(Originally published May 11, 2012)
In Reggie Deal’s family, when someone turns 40, they get to do something big. The Texas native’s wife toured the Amazon last year and although the Wyoming resident doesn’t turn 40 until next year, they decided if he’s ever going to reach his goal of visiting all 30 major league cities in 30 days, this was the year to do it.
Deal has been blind since birth and appears to enjoy –and know as much about — baseball as much as the most hard-core baseball fan you’ve ever met.
He can tell from the sound of a ball hitting a bat where it went and the type of hit or out it was. “It’s not that I ‘see’ things other people don’t,” he said at Target Field in Minneapolis this afternoon. “It’s the perspective. There’s a lot of things that go on at a ballpark that the stadium itself will tell you. The fans react a different way when the ball is hit.” Not far away from where he spoke, a Twins player was taking batting practice and Deal was telling the group of reporters more interested in him where the ball was going.
“There’s a big echo in here when the ball comes off the bat,” he noticed. “More so than in other parks.”
Originally, he was hoping to find a sponsor to underwrite his trip. His dad died, however, and he decided to use some of his insurance money for the quest, in which he’s finding that some cities are more “major league” than others.
The Twins stepped up big in that department today, sending a car to pick him up at the airport, deliver him to his hotel, and then escort him to Target Field, where he was invited to the team’s batting practice and to meet catcher Joe Mauer.
Minneapolis-St. Paul is the 13th city on the tour. He started in Texas two weeks ago, hit Florida and the mid-Atlantic cities, then New York and Boston.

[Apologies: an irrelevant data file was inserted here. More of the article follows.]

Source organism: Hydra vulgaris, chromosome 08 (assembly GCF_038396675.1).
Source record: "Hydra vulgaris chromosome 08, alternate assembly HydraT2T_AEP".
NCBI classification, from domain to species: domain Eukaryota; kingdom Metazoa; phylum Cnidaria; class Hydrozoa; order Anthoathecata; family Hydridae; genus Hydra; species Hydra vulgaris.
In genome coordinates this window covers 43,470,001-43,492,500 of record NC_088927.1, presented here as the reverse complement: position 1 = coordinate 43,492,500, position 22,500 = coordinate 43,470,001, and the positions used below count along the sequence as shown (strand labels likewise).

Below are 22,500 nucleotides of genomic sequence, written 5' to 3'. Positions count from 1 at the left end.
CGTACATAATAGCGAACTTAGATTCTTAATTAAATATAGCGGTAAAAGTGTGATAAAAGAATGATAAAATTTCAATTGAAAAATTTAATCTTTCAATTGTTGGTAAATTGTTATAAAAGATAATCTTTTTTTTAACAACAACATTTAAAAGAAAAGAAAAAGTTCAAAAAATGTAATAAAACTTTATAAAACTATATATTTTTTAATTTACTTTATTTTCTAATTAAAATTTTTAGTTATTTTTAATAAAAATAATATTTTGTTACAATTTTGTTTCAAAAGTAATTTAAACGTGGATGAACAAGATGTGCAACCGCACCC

“The travel process is a little frustrating,” he told me this afternoon by the batting cage of Target Field. “We started out and agreed I wouldn’t carry a lot of cash. In three different cities, cabbies wouldn’t take credit cards so I had all of these strangers running me to ATM machines. I got hit in the mouth when a cabbie closed the door prematurely on Wednesday so I have a chipped tooth there.”
He was disappointed yesterday in Boston when the Red Sox denied him a pregame tour of the park, although they made up for it — partly — by letting him onto the field after the game.
“The Red Sox fans are very rabid. Last night when Josh Beckett got beat around, they were on him mercilessly. There’s a very high baseball IQ there. The Yankee fans the same way. The St. Louis fans the same way. I think there’s so much baseball tradition there, they expect the team to do well,” he said.
The way things have gone, there’s no telling what stories he’ll leave town with from Minnesota fans. He heads to Phoenix on Saturday, and then five games in California before hop-scotching back across the country and Canada to fill in the missing cities.
“You’re going to be to more ballparks than I’ve been to,” Mauer told Deal.
“Get me a win,” Deal told Mauer. “The last five games I’ve been to the visiting team won.”
“That’s not the case tonight,” Mauer said.
It wasn’t the case this afternoon either.